# Fourier Series¶

Fourier series is a way to decompose a periodic function with finite period \( 2\ell \) into an infinite sum of its projections onto an orthonormal basis that consists of trigonometric polynomials. Therefore, Fourier series provides a periodic extension of a function initially defined on a finite interval of length \( 2\ell . \) They are named in honour of Jean-Baptiste Joseph Fourier (1768--1830), who used trigonometric series in representing solutions of partial differential equations, after preliminary investigations by Leonhard Euler (1707--1783), Jean le Rond d'Alembert (1717--1783), and Daniel Bernoulli (1700--1782).

There are two equivalent forms of Fourier series---one is complex form

and another is trigonometric form

The trigonometric form is based on Euler's formulas:

Here, **j** is the unit vector in positive vertical direction on the complex plane, so \( {\bf j}^2 =-1. \)
You can use the following commands to calculate the *n*th partial sum of the Fourier series of the expression *f* on the interval

`syms x k L n`

The next command tells MATLAB that

*k*is an integer. That will allow simple and simplify to evaluate \( \sin \frac{k\pi x}{\ell} \quad\mbox{and}\quad \cos \frac{k\pi x}{\ell} \) for a symbolic integer

*k*.

`evalin(symengine,'assume(k,Type::Integer)');`

*k*th Fourier cosine coefficient

*a*

_{k}of

*f*is given by the command

`a = @(f,x,k,L) int(f*cos(k*pi*x/L)/L,x,-L,L);`

*k*th Fourier sine coefficient

*b*

_{k}of

*f*is given by the command

```
b = @(f,x,k,L) int(f*sin(k*pi*x/L)/L,x,-L,L);
```

*n*th partial sum is given by

```
fs = @(f,x,n,L) a(f,x,0,L)/2 + ...
symsum(a(f,x,k,L)*cos(k*pi*x/L) + b(f,x,k,L)*sin(k*pi*x/L),k,1,n);
```

Sometimes, it is convenient to use polar form:

Computing an integral in *Matlab* is fairly painless, and it's tempting to simply use a partial Fourier sum depending to the number of terms *n*.
Let's consider the following half-wave rectifier:

```
syms x
f = piecewise(0< x< 1, 1-x, 1< x, 0)
```

```
pretty(fs(f,x,10,1))
```

```
[A,how]=simple(a(f,x,k,1))
```

*k*th Fourier sine coefficient.

```
[B,how]=simple(b(f,x,k,1)); B
```

*f*.

```
ezplot(fs(f,x,2,1),-1,1)
hold on
ezplot(f,-1,1)
hold off
title('Partial sum with n=10')
```

So we get exactly the same graph. Now we are ready to expand this function into Fourier series by finding its Fourier coefficients:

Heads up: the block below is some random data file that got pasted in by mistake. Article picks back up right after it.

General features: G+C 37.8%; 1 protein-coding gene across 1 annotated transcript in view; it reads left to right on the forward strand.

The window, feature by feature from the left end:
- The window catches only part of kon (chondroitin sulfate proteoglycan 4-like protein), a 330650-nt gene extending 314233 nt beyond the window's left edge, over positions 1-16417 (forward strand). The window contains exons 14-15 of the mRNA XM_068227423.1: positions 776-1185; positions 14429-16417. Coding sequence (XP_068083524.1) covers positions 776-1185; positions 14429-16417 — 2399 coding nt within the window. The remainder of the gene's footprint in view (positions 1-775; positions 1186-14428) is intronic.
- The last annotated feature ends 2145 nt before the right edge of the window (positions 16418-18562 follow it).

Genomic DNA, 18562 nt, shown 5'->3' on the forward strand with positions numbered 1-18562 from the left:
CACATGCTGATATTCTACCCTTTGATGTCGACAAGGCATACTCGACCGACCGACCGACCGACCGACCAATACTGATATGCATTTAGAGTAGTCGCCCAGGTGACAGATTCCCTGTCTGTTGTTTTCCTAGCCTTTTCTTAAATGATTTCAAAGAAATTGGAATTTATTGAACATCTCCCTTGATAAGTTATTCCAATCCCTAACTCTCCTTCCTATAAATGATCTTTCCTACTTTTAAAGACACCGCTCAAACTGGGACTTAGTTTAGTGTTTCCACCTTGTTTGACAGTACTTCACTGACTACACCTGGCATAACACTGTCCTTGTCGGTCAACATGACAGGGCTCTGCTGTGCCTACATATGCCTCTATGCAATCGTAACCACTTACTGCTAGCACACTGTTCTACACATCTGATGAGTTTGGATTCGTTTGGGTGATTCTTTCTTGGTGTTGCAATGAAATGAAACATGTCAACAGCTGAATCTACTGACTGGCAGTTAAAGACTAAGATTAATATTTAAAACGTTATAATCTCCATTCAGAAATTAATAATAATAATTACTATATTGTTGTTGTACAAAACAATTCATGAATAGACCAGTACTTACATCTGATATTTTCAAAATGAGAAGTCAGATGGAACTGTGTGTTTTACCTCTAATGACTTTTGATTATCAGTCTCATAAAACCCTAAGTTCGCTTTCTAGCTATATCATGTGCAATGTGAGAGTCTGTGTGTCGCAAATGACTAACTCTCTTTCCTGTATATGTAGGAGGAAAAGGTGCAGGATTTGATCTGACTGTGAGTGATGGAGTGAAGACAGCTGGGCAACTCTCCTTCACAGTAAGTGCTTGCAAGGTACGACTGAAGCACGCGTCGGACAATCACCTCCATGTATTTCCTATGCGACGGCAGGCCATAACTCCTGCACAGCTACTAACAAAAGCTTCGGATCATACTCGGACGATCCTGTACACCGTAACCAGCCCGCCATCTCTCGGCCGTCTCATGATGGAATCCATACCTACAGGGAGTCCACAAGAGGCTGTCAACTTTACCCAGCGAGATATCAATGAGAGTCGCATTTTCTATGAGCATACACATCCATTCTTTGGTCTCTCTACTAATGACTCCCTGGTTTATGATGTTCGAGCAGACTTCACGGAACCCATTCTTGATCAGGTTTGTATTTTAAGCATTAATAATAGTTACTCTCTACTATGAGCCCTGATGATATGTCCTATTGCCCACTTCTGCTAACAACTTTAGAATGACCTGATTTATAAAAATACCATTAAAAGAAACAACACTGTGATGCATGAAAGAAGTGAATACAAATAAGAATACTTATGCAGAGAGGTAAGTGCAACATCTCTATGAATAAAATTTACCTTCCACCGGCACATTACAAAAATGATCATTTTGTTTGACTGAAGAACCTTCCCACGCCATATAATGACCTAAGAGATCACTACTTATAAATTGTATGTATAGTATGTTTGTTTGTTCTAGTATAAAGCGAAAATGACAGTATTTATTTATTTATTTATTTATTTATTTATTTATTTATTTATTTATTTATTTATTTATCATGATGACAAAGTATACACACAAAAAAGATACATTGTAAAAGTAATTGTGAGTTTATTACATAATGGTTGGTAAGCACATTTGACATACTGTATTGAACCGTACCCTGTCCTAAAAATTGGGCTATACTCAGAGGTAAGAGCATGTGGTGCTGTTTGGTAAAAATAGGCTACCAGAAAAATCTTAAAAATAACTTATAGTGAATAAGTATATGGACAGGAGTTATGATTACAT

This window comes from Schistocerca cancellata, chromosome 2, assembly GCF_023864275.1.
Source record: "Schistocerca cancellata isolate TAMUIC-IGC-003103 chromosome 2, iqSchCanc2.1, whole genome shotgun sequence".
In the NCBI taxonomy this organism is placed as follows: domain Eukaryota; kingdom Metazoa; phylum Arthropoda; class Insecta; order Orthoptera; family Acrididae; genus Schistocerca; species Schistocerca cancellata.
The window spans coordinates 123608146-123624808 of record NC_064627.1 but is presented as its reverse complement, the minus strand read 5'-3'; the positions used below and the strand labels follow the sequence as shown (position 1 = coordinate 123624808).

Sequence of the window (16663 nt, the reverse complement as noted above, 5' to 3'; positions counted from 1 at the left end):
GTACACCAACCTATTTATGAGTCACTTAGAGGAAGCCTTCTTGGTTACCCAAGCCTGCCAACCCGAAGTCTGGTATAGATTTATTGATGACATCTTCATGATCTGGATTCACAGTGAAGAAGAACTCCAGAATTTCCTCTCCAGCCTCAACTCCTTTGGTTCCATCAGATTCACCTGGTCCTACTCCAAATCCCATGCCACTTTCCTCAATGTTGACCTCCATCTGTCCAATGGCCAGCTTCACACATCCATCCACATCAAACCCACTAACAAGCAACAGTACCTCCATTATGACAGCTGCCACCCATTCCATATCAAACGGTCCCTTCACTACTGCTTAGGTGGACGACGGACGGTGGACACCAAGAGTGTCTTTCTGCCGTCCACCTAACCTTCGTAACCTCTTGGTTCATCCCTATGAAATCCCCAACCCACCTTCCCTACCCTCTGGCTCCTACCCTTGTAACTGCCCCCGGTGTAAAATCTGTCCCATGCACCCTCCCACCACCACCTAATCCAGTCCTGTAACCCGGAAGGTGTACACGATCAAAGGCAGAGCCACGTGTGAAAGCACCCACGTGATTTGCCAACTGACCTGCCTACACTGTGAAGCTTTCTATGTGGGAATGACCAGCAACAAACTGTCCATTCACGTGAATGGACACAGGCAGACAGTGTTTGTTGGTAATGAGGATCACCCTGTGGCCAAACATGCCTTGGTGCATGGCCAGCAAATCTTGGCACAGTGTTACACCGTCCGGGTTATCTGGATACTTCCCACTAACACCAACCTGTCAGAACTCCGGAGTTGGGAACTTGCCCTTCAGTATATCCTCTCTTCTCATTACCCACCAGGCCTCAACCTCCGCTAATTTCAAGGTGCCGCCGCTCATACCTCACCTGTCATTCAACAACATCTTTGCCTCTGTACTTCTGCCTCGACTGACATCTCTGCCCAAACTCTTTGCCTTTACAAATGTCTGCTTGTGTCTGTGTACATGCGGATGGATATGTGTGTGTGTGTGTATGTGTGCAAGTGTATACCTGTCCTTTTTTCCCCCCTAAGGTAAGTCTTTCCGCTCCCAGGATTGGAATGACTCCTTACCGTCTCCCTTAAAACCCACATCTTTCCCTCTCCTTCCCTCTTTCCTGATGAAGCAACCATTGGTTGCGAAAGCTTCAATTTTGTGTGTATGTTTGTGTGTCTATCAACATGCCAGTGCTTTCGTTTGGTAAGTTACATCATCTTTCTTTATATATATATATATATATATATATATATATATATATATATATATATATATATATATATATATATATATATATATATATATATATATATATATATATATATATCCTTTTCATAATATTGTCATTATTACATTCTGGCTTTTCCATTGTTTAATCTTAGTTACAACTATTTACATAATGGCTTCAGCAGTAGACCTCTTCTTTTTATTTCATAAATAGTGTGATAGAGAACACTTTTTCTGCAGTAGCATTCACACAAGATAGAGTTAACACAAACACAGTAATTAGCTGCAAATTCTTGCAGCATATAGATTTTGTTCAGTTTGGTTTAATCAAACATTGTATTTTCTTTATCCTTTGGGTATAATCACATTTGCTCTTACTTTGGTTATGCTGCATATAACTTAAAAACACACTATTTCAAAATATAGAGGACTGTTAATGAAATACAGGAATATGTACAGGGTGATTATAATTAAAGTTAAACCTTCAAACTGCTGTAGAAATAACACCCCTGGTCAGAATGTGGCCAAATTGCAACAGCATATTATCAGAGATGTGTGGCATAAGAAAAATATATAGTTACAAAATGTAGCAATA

*N = 20*terms gives a very good approximation:

We show how these commands work by examples.

**Example:**
We consider a piecewise continuous function that cannot be extended into Taylor series because it is idenically zero o the interval (1,2). However, we can find its Fourier series.

The standard *Mathematica* command **FourierTrigSeries** provides you the Fourier series of the function that is extended by zero outside the given interval (0<x<2 in our case):

9 \[Pi]) + ((2 - 2 Sin[1]) Sin[x])/(2 \[Pi]) - ((-2 + Sin[2]) Sin[2 x])/(4 \[Pi]) - ((-3 + Sin[3]) Sin[3 x])/(9 \[Pi])

We can plot the partial sum with say 50 terms:

Plot[curve, {x, -1.5, 3.5}, PlotRange -> 1]

However, it is not what we want: we need the Fourier series of the function f[x] extended periodically from the interval of length 2:

To check, we find the Fourier coefficients manually:

which is 1/(n*π). Hence, its Fourier series becomes

*f(x)*in other forms:

Then we plot some finite sums:

Plot[%, {x, -1, 3}]

Then we repeat calculations with 50 terms:

Next we plot the correct Fourier series partial sums:

Plot[%, {x, -1, 3}]

The option **FourierParameters** has two parameters and when applied, it looks as **FourierParameters->{a,b}**

In trigonometric form, with setting \( {\bf FourierParameters} \,-> \,\{ a, b \} \) the following series is returned:

Syntax for the **FourierSeries** command is: FourierSeries [ function , variable , number of terms ]

Changing the FourierParameters setting allows control over the limits of integration on the coefficients, and therefore, the base frequency of the series. Some work will go into calculating what value for “b” will give the proper limits of integration. There is ordinarily no reason to change “a” from its default setting, which is 1.

# Periodic Extension

# Complex Form of Fourier Expansion

# Examples of Fourier Series

# Gibbs Phenomenon

# Cesaro Approximation

# Even and Odd Functions

# Chebyshev expantion

# Legendre expansion

# Bessel--Fourier Series

# Hermite Expansion

# Laguerre Expansion

# Motivated examples

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